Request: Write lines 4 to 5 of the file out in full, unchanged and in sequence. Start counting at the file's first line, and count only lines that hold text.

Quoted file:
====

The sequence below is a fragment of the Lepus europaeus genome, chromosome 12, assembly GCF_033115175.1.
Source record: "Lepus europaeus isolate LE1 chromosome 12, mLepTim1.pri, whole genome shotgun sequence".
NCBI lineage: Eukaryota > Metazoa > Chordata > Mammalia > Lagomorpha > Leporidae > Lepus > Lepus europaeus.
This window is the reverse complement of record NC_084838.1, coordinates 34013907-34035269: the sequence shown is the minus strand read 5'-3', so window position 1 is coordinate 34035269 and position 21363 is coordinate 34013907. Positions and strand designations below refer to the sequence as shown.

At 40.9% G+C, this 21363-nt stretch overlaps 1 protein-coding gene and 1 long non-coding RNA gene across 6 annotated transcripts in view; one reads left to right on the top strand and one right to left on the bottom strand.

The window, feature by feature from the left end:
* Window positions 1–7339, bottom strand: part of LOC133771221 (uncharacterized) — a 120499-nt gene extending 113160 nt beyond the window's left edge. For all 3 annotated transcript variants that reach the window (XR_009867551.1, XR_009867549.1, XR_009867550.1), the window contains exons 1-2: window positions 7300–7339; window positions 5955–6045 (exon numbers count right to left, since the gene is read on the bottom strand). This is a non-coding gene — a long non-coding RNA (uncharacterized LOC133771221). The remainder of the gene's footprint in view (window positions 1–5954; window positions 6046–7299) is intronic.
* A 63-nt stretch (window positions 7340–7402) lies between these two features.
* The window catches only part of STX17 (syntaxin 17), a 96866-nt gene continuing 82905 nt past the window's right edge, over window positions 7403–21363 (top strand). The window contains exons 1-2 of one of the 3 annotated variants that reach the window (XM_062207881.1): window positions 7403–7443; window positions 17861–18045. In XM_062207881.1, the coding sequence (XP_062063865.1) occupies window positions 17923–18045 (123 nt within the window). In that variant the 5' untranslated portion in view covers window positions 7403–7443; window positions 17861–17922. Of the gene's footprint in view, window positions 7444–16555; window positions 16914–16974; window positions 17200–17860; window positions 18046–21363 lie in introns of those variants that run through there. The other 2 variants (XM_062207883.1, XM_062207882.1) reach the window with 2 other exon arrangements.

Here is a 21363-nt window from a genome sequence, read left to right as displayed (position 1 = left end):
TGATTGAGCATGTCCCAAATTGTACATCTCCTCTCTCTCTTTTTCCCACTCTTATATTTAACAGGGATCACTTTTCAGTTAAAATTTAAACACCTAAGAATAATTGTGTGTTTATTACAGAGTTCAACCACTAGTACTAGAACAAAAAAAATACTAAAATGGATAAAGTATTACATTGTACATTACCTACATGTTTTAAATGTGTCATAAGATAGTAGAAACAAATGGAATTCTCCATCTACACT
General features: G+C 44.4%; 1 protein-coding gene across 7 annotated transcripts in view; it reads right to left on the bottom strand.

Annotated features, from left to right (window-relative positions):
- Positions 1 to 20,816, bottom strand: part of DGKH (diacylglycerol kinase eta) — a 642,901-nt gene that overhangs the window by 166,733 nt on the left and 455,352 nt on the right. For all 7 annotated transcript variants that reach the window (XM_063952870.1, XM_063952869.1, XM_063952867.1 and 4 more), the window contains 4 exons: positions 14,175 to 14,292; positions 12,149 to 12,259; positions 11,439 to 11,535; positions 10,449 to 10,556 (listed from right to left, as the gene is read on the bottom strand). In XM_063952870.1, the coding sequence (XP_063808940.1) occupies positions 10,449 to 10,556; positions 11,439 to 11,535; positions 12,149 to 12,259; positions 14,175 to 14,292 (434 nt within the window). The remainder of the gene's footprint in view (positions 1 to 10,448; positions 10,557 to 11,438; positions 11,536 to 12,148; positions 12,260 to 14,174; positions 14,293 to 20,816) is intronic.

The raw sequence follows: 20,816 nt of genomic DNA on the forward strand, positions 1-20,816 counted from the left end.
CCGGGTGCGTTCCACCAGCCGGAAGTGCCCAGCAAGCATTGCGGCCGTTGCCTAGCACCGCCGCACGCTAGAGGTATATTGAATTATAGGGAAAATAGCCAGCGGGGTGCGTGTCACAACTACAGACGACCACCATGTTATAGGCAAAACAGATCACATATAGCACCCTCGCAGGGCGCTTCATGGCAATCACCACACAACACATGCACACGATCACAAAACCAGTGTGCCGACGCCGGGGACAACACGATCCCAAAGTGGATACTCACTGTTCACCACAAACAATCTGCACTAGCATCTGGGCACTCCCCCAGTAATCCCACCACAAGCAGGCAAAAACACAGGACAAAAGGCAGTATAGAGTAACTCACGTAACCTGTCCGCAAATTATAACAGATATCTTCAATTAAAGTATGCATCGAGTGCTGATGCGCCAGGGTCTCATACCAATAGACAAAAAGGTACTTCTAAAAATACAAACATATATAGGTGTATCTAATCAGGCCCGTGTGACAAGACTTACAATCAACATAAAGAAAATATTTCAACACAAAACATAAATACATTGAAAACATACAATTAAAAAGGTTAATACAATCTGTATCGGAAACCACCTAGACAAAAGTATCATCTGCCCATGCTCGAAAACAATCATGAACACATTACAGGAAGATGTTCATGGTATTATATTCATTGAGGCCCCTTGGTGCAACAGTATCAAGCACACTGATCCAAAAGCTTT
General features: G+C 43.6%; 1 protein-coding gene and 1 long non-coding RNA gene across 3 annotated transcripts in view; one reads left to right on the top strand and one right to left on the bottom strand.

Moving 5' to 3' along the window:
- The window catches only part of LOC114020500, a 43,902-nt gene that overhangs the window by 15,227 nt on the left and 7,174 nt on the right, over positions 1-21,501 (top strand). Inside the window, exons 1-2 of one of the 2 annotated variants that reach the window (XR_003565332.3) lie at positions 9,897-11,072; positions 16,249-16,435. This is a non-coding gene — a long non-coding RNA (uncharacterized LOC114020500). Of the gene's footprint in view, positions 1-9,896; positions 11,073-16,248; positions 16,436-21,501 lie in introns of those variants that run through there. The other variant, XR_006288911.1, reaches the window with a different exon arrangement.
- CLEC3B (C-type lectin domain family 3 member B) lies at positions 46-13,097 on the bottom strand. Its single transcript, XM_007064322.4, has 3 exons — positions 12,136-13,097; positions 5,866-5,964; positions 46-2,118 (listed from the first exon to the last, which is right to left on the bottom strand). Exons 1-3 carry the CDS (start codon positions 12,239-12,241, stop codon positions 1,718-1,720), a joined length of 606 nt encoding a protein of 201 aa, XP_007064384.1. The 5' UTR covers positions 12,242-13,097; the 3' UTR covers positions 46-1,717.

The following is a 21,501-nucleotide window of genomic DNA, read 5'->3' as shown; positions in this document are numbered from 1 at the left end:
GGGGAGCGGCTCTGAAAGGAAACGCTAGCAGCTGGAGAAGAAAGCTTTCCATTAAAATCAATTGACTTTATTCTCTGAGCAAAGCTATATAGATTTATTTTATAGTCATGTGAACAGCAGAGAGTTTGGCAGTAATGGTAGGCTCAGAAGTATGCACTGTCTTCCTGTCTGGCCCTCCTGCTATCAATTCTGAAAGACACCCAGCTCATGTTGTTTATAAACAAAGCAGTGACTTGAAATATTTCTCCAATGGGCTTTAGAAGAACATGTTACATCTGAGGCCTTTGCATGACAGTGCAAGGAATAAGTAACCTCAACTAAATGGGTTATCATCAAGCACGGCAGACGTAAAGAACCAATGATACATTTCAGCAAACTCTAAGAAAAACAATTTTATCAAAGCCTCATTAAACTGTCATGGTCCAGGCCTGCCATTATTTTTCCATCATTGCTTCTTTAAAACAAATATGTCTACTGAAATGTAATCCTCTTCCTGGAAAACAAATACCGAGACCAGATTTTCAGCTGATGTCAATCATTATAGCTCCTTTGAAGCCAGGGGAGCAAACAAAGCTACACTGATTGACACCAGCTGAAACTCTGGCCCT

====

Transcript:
This window is the reverse complement of record NC_084838.1, coordinates 34013907-34035269: the sequence shown is the minus strand read 5'-3', so window position 1 is coordinate 34035269 and position 21363 is coordinate 34013907. Positions and strand designations below refer to the sequence as shown.

At 40.9% G+C, this 21363-nt stretch overlaps 1 protein-coding gene and 1 long non-coding RNA gene across 6 annotated transcripts in view; one reads left to right on the top strand and one right to left on the bottom strand.